San Francisco law mandates residential waste separation
The most comprehensive recycling law in the nation went
into effect in San Francisco in October. People who do
not properly sort their garbage will get warnings and
could be subject to fines.
Everyone in San Francisco is now required, by law, to
have three different recycling bins – black for trash,
blue for recycling and green for composting things like
coffee grinds, egg shells and last night’s leftovers.
San Franciscans generally do pretty well with the blue
bins to recycle cans, bottles and paper. The new law
is an aggressive push to force every resident and business
to use the green bins to compost food scraps.
“It’s helping us keep things out of landfills and it
also returns nutrients to the soil and helps prevent
global warming,” San Francisco Department of the Environment
spokesperson Jean Walsh said.
The city says it already diverts more than 70 percent
of its waste from landfills. The goal is to send nothing
there by the year 2020, so the green bins are key.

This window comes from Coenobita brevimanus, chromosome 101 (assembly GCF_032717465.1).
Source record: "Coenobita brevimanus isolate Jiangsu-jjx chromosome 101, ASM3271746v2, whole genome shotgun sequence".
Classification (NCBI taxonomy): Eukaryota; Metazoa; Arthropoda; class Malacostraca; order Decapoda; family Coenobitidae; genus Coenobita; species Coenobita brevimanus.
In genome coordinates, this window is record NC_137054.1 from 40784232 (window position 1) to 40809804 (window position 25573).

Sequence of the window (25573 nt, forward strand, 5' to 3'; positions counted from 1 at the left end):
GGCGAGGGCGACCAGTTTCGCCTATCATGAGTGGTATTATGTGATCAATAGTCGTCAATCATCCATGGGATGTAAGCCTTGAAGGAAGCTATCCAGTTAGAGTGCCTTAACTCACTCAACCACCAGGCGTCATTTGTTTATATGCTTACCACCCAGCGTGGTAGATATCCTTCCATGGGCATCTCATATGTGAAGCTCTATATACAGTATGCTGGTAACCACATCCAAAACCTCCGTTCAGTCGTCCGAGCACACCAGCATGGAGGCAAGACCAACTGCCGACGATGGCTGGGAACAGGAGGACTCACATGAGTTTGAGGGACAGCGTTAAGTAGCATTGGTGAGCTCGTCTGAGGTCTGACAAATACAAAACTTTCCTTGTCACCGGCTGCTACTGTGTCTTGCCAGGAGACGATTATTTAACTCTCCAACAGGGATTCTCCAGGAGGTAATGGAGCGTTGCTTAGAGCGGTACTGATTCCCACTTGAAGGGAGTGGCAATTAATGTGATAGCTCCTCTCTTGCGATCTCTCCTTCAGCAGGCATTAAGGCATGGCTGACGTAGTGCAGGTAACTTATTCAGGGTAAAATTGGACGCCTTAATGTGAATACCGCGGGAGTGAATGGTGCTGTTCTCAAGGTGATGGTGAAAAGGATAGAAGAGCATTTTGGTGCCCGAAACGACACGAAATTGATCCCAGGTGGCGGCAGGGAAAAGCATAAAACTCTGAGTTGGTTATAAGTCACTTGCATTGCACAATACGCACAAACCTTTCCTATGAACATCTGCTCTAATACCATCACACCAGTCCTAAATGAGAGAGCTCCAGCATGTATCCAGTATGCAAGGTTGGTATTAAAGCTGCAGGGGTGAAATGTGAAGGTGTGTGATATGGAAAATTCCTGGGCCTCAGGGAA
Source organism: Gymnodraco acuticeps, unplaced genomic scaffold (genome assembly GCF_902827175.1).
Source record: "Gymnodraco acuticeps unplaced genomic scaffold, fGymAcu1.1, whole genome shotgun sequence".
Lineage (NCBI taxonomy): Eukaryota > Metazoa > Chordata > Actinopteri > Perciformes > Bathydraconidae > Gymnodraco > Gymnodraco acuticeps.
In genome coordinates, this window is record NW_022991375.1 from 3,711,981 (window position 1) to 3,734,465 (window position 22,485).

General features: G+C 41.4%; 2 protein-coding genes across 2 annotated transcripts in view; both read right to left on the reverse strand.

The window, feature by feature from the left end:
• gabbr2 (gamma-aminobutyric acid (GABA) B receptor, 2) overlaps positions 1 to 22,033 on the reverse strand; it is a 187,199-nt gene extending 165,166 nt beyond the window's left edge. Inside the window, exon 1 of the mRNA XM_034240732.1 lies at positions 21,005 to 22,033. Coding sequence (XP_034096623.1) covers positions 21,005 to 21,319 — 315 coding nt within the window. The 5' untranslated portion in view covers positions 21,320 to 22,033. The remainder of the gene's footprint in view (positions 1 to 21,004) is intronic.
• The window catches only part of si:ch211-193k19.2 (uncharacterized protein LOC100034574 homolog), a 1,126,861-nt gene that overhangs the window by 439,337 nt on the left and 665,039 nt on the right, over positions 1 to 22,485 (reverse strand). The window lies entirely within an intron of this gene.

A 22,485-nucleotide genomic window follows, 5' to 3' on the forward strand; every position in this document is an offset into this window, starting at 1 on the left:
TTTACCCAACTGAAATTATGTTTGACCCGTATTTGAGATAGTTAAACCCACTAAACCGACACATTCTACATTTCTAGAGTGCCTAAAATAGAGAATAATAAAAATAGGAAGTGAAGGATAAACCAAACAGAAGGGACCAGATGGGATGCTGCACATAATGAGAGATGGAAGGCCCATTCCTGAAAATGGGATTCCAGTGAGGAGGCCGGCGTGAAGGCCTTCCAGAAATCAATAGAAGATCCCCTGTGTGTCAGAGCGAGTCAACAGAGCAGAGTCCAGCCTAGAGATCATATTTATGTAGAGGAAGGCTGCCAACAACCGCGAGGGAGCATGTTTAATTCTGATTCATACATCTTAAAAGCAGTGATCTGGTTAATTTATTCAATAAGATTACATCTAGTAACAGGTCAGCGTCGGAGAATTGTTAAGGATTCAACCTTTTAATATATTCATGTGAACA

More than 100 new bins are being delivered to homes and
offices every day and outreach workers are going door
to door to educate customers.
“We often hear concerns about odor and bugs; that’s really
a false phobia, there are lots of ways to handle food
scraps in the kitchen or at work, put it in a paper bag
or a compostable bag and close it up and at the end of
the day toss it in a green cart,“ garbage-collection
company Recology spokesperson Robert Reed said.
Reed estimates about one-third of the city’s apartment
buildings, half the homes, most restaurants and even
high rise offices are on board. Those who do not get
with the program face fines starting at $100 dollars,
but the emphasis these first few months is on education.
The city says there will not be such a thing as garbage
cops, inspectors lifting lids to see if residents correctly
sorted their trash. They will focus first on making sure
everyone has ordered the bins and signed up for the program.